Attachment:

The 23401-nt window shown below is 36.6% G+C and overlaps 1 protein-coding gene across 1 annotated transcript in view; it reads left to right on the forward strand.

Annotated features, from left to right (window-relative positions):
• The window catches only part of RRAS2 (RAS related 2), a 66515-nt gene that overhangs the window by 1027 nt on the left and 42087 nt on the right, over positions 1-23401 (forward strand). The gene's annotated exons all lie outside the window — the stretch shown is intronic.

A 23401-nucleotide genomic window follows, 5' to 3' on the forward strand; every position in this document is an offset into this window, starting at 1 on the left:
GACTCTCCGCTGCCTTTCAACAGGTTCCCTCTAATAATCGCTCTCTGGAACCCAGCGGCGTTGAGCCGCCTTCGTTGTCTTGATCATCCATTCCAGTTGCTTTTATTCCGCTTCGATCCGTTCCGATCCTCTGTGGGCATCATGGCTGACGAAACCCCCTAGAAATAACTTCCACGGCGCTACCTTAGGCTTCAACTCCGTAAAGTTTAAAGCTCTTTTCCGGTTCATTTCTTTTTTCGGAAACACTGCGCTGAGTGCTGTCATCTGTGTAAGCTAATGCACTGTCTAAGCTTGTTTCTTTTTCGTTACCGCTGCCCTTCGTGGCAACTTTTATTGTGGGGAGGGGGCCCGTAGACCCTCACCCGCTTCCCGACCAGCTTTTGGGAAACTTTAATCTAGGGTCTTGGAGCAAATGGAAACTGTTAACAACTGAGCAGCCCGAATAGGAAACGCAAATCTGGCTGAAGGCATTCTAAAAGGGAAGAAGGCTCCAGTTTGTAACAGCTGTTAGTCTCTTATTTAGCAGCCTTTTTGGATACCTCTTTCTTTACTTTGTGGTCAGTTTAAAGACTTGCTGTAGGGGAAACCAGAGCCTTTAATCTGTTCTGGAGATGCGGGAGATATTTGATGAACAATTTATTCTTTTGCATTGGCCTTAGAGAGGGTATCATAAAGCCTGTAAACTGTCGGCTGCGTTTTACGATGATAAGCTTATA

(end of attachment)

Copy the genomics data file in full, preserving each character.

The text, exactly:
The 23401-nt window shown below is 36.6% G+C and overlaps 1 protein-coding gene across 1 annotated transcript in view; it reads left to right on the forward strand.

Annotated features, from left to right (window-relative positions):
• The window catches only part of RRAS2 (RAS related 2), a 66515-nt gene that overhangs the window by 1027 nt on the left and 42087 nt on the right, over positions 1-23401 (forward strand). The gene's annotated exons all lie outside the window — the stretch shown is intronic.

A 23401-nucleotide genomic window follows, 5' to 3' on the forward strand; every position in this document is an offset into this window, starting at 1 on the left:
GACTCTCCGCTGCCTTTCAACAGGTTCCCTCTAATAATCGCTCTCTGGAACCCAGCGGCGTTGAGCCGCCTTCGTTGTCTTGATCATCCATTCCAGTTGCTTTTATTCCGCTTCGATCCGTTCCGATCCTCTGTGGGCATCATGGCTGACGAAACCCCCTAGAAATAACTTCCACGGCGCTACCTTAGGCTTCAACTCCGTAAAGTTTAAAGCTCTTTTCCGGTTCATTTCTTTTTTCGGAAACACTGCGCTGAGTGCTGTCATCTGTGTAAGCTAATGCACTGTCTAAGCTTGTTTCTTTTTCGTTACCGCTGCCCTTCGTGGCAACTTTTATTGTGGGGAGGGGGCCCGTAGACCCTCACCCGCTTCCCGACCAGCTTTTGGGAAACTTTAATCTAGGGTCTTGGAGCAAATGGAAACTGTTAACAACTGAGCAGCCCGAATAGGAAACGCAAATCTGGCTGAAGGCATTCTAAAAGGGAAGAAGGCTCCAGTTTGTAACAGCTGTTAGTCTCTTATTTAGCAGCCTTTTTGGATACCTCTTTCTTTACTTTGTGGTCAGTTTAAAGACTTGCTGTAGGGGAAACCAGAGCCTTTAATCTGTTCTGGAGATGCGGGAGATATTTGATGAACAATTTATTCTTTTGCATTGGCCTTAGAGAGGGTATCATAAAGCCTGTAAACTGTCGGCTGCGTTTTACGATGATAAGCTTATA